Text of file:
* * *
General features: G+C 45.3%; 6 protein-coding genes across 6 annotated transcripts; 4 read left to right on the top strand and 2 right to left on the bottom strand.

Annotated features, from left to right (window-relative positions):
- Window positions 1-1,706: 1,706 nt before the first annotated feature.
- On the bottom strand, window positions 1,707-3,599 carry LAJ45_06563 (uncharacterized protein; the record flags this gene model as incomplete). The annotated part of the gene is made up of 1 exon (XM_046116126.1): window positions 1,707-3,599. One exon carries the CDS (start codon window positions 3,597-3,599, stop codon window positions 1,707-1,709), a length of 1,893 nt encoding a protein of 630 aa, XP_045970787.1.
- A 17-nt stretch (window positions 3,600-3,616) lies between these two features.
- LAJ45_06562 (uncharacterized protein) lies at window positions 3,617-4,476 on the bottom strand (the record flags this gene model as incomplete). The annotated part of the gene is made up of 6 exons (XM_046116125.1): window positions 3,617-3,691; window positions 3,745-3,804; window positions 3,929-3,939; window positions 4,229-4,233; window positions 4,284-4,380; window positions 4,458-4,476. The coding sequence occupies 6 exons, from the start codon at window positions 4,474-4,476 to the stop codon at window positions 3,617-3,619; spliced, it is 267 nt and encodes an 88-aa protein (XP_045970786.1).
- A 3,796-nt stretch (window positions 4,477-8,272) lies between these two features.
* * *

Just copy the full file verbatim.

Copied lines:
General features: G+C 45.3%; 6 protein-coding genes across 6 annotated transcripts; 4 read left to right on the top strand and 2 right to left on the bottom strand.

Annotated features, from left to right (window-relative positions):
- Window positions 1-1,706: 1,706 nt before the first annotated feature.
- On the bottom strand, window positions 1,707-3,599 carry LAJ45_06563 (uncharacterized protein; the record flags this gene model as incomplete). The annotated part of the gene is made up of 1 exon (XM_046116126.1): window positions 1,707-3,599. One exon carries the CDS (start codon window positions 3,597-3,599, stop codon window positions 1,707-1,709), a length of 1,893 nt encoding a protein of 630 aa, XP_045970787.1.
- A 17-nt stretch (window positions 3,600-3,616) lies between these two features.
- LAJ45_06562 (uncharacterized protein) lies at window positions 3,617-4,476 on the bottom strand (the record flags this gene model as incomplete). The annotated part of the gene is made up of 6 exons (XM_046116125.1): window positions 3,617-3,691; window positions 3,745-3,804; window positions 3,929-3,939; window positions 4,229-4,233; window positions 4,284-4,380; window positions 4,458-4,476. The coding sequence occupies 6 exons, from the start codon at window positions 4,474-4,476 to the stop codon at window positions 3,617-3,619; spliced, it is 267 nt and encodes an 88-aa protein (XP_045970786.1).
- A 3,796-nt stretch (window positions 4,477-8,272) lies between these two features.